On the negative side, the Action Plan contains no explicit mention of the needs of small and middle-sized cities or of direct access to EU funding for cities. While the future AMIF might have a thematic facility which could be managed directly by local and regional governments, such earmarking is not mentioned in the Action Plan. Territories’ involvement will depend on the Commission’s and Member States’ discretion. Finally, the Action Plan does not provide clarity on the timetable or steps for implementation under the Commission’s various programmes and initiatives.

In terms of funds, much depends on the final form and implementation of the Common Provisions Regulation (CPR), the rules governing the use of many EU funds, including AMIF. The reformed CPR would in principle require national governments to “organise a fully-fledged, effective partnership” with local and regional governments in the use of these funds. However, it is unclear how binding this will be in practice. Much then depends on national governments’ willingness to abide by the Partnership Principle and thus allow local and regional government to participate in the design, implementation and evaluation of initiatives and actions financed by EU integration funds.

The following are a number of actions that the Commission is planning that are particularly important to local and regional governments:
  • Financing projects to increase the capacity of national, regional and local authorities to involve migrants and migrant organisations in decision-making processes
  • Ensuring a coordinated approach at national, macro-regional, regional and local level in the programming and implementation of EU funds contributing to integration and inclusion
  • Facilitating access to EU funding for local and regional authorities through specific calls for proposals targeting them; other key integration stakeholders will also have greater access to funds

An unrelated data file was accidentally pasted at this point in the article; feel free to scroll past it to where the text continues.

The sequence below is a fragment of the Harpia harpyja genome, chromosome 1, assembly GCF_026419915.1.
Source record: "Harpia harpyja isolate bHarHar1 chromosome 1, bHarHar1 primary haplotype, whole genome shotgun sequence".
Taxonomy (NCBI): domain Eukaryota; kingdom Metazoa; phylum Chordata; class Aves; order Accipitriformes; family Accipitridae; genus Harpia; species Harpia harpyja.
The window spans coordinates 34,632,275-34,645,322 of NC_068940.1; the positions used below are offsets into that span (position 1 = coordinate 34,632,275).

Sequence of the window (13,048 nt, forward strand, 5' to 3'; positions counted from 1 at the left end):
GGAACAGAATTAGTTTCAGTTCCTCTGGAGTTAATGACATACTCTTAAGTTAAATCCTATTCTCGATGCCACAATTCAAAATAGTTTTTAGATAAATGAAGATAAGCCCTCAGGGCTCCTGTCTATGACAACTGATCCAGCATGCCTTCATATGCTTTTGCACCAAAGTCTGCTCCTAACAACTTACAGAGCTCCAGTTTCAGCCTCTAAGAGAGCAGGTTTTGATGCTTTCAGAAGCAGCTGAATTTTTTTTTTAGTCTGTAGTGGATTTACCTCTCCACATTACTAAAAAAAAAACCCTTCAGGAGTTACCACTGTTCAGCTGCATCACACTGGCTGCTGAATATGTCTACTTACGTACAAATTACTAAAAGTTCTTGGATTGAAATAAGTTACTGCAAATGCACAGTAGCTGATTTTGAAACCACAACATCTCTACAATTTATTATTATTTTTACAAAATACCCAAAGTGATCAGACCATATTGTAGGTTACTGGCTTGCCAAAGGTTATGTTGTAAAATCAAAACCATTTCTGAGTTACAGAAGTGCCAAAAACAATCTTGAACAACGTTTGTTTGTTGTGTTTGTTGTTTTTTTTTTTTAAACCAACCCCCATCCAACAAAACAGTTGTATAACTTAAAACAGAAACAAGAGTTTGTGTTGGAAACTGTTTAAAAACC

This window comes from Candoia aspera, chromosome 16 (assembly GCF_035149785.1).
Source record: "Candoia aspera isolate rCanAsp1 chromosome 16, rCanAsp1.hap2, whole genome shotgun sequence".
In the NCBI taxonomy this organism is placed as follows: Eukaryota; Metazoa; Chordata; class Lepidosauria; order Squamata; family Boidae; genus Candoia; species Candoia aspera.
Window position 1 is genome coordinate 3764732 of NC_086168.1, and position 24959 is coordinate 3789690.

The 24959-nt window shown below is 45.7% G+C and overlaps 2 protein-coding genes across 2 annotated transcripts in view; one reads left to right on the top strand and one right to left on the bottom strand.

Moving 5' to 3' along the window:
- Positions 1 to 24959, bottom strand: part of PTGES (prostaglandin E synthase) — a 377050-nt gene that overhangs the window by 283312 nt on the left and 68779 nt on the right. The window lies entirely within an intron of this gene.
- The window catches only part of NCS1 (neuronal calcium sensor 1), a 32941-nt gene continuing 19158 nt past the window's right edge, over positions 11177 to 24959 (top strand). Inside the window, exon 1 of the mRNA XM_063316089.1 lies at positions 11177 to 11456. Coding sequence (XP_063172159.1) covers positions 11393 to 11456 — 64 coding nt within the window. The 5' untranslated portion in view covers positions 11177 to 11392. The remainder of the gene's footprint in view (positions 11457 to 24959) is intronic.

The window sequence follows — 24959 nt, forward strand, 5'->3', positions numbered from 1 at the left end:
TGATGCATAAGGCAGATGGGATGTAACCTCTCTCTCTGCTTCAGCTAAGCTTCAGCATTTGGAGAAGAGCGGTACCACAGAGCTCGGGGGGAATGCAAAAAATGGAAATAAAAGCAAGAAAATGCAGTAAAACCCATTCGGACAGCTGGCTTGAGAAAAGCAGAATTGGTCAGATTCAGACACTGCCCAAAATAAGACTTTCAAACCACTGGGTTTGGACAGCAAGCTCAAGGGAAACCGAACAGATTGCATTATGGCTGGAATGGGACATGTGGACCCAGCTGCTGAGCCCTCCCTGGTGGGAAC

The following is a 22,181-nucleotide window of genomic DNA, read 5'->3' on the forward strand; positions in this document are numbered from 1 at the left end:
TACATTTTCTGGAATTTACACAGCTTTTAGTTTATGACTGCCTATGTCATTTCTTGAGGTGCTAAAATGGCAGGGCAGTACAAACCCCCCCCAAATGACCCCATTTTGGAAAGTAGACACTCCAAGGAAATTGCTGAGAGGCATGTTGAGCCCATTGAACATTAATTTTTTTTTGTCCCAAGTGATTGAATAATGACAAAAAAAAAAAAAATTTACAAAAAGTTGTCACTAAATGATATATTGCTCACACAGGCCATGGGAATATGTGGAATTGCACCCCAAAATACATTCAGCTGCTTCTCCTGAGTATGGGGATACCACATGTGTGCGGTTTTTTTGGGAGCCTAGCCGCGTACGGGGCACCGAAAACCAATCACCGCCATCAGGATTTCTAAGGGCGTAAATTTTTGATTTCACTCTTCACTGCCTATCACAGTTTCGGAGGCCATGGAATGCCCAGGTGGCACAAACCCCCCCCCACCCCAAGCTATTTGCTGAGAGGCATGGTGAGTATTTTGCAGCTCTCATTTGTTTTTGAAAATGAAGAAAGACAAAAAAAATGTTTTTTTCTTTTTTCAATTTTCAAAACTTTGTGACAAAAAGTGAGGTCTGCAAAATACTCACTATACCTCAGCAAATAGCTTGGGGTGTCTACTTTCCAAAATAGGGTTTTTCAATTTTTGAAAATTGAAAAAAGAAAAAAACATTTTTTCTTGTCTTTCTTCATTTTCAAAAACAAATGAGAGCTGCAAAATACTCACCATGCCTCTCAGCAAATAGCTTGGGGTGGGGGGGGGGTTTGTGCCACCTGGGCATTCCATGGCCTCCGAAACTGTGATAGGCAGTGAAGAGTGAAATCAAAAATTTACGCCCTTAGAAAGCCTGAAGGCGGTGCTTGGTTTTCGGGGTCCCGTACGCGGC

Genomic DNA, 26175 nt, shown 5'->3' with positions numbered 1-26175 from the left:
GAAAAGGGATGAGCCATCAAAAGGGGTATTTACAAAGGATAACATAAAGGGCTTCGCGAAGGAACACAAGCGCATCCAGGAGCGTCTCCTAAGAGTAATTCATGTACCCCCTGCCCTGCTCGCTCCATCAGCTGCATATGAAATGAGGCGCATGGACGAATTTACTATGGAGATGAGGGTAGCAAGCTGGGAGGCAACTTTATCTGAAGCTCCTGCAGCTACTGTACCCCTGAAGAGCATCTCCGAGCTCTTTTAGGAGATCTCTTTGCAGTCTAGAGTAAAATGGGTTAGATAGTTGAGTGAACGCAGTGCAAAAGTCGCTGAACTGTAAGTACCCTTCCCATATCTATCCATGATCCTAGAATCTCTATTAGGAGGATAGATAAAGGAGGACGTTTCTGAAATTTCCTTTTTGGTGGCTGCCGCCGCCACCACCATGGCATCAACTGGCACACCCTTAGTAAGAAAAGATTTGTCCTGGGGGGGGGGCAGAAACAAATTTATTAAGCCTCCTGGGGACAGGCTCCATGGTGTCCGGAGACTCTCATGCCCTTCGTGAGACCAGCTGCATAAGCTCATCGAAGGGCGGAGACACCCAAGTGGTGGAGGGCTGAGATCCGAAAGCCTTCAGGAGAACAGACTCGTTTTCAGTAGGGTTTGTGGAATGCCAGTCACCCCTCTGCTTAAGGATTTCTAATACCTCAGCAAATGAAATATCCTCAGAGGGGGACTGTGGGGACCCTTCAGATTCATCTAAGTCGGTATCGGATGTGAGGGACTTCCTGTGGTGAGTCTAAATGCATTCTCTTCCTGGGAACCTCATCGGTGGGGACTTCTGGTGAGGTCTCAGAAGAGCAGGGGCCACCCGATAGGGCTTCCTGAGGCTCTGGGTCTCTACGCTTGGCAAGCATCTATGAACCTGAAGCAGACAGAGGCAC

• Recommending Member States to involve local and regional authorities, civil society organisations, including organisations representing migrants and diaspora, and social and economic partners in preparing, revising, implementing and monitoring programmes for the 2021-2027 EU funds (AMIF, ESF+ and ERDF)
  • Authorities managing EU funds that are relevant for integration are to coordinate their actions at macro-regional, national, regional and local levels
  • Partnerships with all relevant stakeholders, in particular local and regional authorities should be reinforced in programming and implementation of EU funds
  • Building up the capacity of local and regional authorities to involve local communities in the design and implementation of integration measures and programmes
  • Expanding the Urban Academy on Integration, launched in the framework of the Partnership on the Inclusion of Refugees and Migrants of the Urban Agenda, into a comprehensive capacity-building programme for policymakers and practitioners from the local, regional and national levels
  • Strengthening inter-religious dialogue among communities, supporting cities in preventing radicalisation
  • Promoting mentoring and buddy programmes between local communities and newly arrived migrants
  • Providing targeted funding and capacity building to Member States to promote coordination between key integration stakeholders at national, regional or local levels